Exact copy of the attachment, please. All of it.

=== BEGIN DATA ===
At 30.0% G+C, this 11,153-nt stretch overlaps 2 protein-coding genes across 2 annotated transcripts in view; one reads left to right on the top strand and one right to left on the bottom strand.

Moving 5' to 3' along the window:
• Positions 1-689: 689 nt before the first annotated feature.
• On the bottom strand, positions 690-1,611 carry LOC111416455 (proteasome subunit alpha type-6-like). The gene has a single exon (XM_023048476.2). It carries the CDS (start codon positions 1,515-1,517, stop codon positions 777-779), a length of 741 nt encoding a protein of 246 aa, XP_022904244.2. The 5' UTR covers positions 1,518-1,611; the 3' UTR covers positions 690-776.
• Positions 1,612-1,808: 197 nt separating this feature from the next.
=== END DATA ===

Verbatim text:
At 30.0% G+C, this 11,153-nt stretch overlaps 2 protein-coding genes across 2 annotated transcripts in view; one reads left to right on the top strand and one right to left on the bottom strand.

Moving 5' to 3' along the window:
• Positions 1-689: 689 nt before the first annotated feature.
• On the bottom strand, positions 690-1,611 carry LOC111416455 (proteasome subunit alpha type-6-like). The gene has a single exon (XM_023048476.2). It carries the CDS (start codon positions 1,515-1,517, stop codon positions 777-779), a length of 741 nt encoding a protein of 246 aa, XP_022904244.2. The 5' UTR covers positions 1,518-1,611; the 3' UTR covers positions 690-776.
• Positions 1,612-1,808: 197 nt separating this feature from the next.